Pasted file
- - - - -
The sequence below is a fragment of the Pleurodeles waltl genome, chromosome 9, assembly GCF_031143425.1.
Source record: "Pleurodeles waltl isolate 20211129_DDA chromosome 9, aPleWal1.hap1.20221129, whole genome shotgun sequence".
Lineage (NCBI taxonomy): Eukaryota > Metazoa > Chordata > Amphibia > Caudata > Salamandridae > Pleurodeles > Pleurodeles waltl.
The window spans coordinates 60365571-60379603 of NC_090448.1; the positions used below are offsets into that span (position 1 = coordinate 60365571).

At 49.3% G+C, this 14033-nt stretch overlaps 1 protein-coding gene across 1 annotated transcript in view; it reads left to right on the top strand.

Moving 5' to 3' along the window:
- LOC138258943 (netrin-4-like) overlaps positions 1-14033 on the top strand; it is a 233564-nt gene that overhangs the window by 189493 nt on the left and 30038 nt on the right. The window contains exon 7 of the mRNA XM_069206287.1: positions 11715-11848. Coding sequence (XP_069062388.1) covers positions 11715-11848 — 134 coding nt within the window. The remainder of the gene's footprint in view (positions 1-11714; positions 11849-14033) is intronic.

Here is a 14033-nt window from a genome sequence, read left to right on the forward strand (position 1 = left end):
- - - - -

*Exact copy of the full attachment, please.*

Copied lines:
The sequence below is a fragment of the Pleurodeles waltl genome, chromosome 9, assembly GCF_031143425.1.
Source record: "Pleurodeles waltl isolate 20211129_DDA chromosome 9, aPleWal1.hap1.20221129, whole genome shotgun sequence".
Lineage (NCBI taxonomy): Eukaryota > Metazoa > Chordata > Amphibia > Caudata > Salamandridae > Pleurodeles > Pleurodeles waltl.
The window spans coordinates 60365571-60379603 of NC_090448.1; the positions used below are offsets into that span (position 1 = coordinate 60365571).

At 49.3% G+C, this 14033-nt stretch overlaps 1 protein-coding gene across 1 annotated transcript in view; it reads left to right on the top strand.

Moving 5' to 3' along the window:
- LOC138258943 (netrin-4-like) overlaps positions 1-14033 on the top strand; it is a 233564-nt gene that overhangs the window by 189493 nt on the left and 30038 nt on the right. The window contains exon 7 of the mRNA XM_069206287.1: positions 11715-11848. Coding sequence (XP_069062388.1) covers positions 11715-11848 — 134 coding nt within the window. The remainder of the gene's footprint in view (positions 1-11714; positions 11849-14033) is intronic.

Here is a 14033-nt window from a genome sequence, read left to right on the forward strand (position 1 = left end):